Ethnic Uzbeks, who make up the largest minority in Tajikistan, complain they are often sidelined by Dushanbe. (Photo: EurasiaNet)
Ask one of the million-plus ethnic Uzbeks living in Tajikistan how bad life is and he’ll quickly admit: It could be worse. Looking across the border into Kyrgyzstan, many give thanks they have been spared the pogroms suffered by Uzbek communities there twice in the last generation. But Uzbeks in Tajikistan often feel that state policy works against them, and sometimes it seems that the best keeper of the peace among ordinary people has been the deplorable poverty common to them all.
“Uzbeks are consistently marginalized and denied access to economic and political resources,” said Alexander Sodiqov, an instructor at the Russian-Tajik Slavonic University in Dushanbe. One reason is that Tajik officials see the minority -- the country’s largest, at roughly 15 percent of the population -- as a potential fifth column. “The ruling elite is afraid that [neighboring] Uzbekistan might try to use the ethnic Uzbeks living in Tajikistan to try to influence political developments and security in Tajikistan,” Sodiqov said.
Although Sodiqov and other analysts have dismissed such fears as unrealistic, they persist – an unfortunate twist of geopolitical fate. Borders inherited from the Soviet Union left Tajikistan, Uzbekistan and Kyrgyzstan with significant minority populations of the others’ “titular nations” – the ethnic groups for which each country is named. In Tajikistan, the specter of irredentist claims seems all the scarier since most ethnic Uzbeks live near the 1,200-kilometer border with Uzbekistan.
Dushanbe has an uneasy relationship
with its larger and more powerful neighbor: Uzbekistan, a downstream country, needs water; Tajikistan, located upstream, needs electricity and sees damming a major river as its only recourse. Moreover, Tashkent refuses to guarantee Dushanbe a steady supply of gas. Tensions simmer.
Among ordinary people, ethnically tinged finger-pointing is restricted almost entirely to blaming governments, not each other. Though most people feel uncomfortable discussing ethnic relations on the record, Tajiks usually insist they have no problem with their neighbors, only with Uzbekistan’s leaders in Tashkent. It’s even common to hear Uzbeks in Tajikistan blame Tashkent for their economic isolation.
At the same time, Tajikistan’s Uzbeks complain they are purposely sidelined.
“We live peacefully with our Tajik brothers here, but we face discrimination from the government,” Otkir Nomanov, a 50-year-old ethnic Uzbek fruit seller, told EurasiaNet.org in the northern town of Istaravshan.
Asked about discrimination, a source at the Ministry of Interior, on condition of anonymity because he did not have permission to speak with the media, said that “everyone is equal before the law regardless of ethnicity. […] More Uzbeks are arrested than Tajiks for extremist activities, but the government does not discriminate against them; they are traditionally more susceptible to radical Islam."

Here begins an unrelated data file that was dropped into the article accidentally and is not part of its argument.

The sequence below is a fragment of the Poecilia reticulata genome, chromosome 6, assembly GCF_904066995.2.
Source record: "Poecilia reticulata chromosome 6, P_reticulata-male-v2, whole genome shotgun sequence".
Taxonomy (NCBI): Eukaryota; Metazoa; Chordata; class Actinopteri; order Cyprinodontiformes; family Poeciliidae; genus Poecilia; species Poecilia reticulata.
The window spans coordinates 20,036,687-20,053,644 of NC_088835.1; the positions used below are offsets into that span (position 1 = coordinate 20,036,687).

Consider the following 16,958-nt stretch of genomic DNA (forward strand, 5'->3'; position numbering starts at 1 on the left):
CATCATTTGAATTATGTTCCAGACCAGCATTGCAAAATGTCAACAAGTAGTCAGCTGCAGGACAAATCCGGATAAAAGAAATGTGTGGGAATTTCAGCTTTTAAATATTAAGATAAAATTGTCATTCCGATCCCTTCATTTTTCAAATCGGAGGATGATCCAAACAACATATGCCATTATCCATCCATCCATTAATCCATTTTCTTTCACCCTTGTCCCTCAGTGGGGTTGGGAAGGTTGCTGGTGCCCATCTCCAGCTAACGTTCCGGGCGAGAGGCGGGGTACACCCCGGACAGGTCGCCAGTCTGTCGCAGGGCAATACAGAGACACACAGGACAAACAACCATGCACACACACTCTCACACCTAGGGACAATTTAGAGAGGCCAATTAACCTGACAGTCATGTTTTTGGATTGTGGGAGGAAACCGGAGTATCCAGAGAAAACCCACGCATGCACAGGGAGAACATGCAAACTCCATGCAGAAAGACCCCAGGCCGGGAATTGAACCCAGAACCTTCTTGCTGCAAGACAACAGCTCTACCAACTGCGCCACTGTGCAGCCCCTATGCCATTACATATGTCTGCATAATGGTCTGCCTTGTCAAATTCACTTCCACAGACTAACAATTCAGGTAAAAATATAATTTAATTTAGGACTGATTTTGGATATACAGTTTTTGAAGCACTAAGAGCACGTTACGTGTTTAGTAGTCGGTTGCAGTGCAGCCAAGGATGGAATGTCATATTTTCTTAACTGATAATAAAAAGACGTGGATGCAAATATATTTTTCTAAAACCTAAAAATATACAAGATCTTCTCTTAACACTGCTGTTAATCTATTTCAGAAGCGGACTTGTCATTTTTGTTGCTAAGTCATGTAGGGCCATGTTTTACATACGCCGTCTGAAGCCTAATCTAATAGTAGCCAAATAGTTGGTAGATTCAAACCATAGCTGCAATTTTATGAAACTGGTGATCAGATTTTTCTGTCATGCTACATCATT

The police official’s view is widespread in government circles. Sukhrob Sharipov, director of the Center for Strategic Research, a think-tank linked to the president’s office, voiced that anxiety at a recent OSCE workshop on counter-radicalization. “Most Hizb-ut-Tahrir members come from Uzbek communities," he said, referring to a pan-Islamist group banned throughout Central Asia, though it has never been linked to any violence.
“My nephew is currently serving an eight-year sentence for being a member of Hizb-ut-Tahrir,” said Nomanov, the fruit vendor. “Here, young Uzbeks have no prospects, nothing to do, so they turn to Islam.”
Boredom and marginalization “push more Uzbeks to try to find explanations in religion for the injustices they face, making them susceptible to real or perceived influence by radical Islamic groups,” said Sodiqov from the Russian-Tajik Slavonic University.
Dushanbe has recently stepped up pressure on practicing Muslims
and Islamic groups
, including the registered opposition Islamic Renaissance Party (IRPT). Several Uzbeks who spoke to EurasiaNet.org on condition of anonymity out of concerns for their safety said they find their voice in the IRPT, which, in turn, admits it seeks support from sidelined groups – women, young people and ethnic minorities.
Even for relatively secular Uzbeks, political representation is slim, with only two of the 63 seats in Tajikistan’s parliament held by ethnic Uzbeks.
One barrier to political empowerment is language policy. Though the constitution guarantees linguistic plurality, in practice the use of anything besides Tajik in public discourse is discouraged. Few radio or television broadcasts are in Uzbek, an omission that drew criticism from the UN Committee on the Elimination of Racial Discrimination in its last report on Tajikistan. Perhaps more significantly, civil servants are required to speak Tajik.
Language policy likewise inhibits upward mobility for Uzbeks. University applicants must be fluent in Tajik. Although schoolchildren study the Tajik language for two hours a day, for many rural Uzbeks this is not enough to master reading and writing.
“My children struggle at school and cannot read enough Tajik to get into university. What can we do to improve our situation?” said Guldana, a 50-year-old mother of five.
Some time ago, in the ethnic Uzbek village of Shiravkhisrau, just 30 kilometers from Afghanistan, the transformer broke, leaving the village without electricity. The situation is common in Tajikistan, where infrastructure is tormented by age, brain drain and corruption. Even the nearest town, Shaartuz, the seat of local government and home to both Uzbeks and Tajiks, often has only two hours of power per day.
Poverty is something Uzbeks and Tajiks freely admit they have in common. “We are poor,” said Guldana, adding after a pause, “like many Tajiks.” The similarity dulls resentment.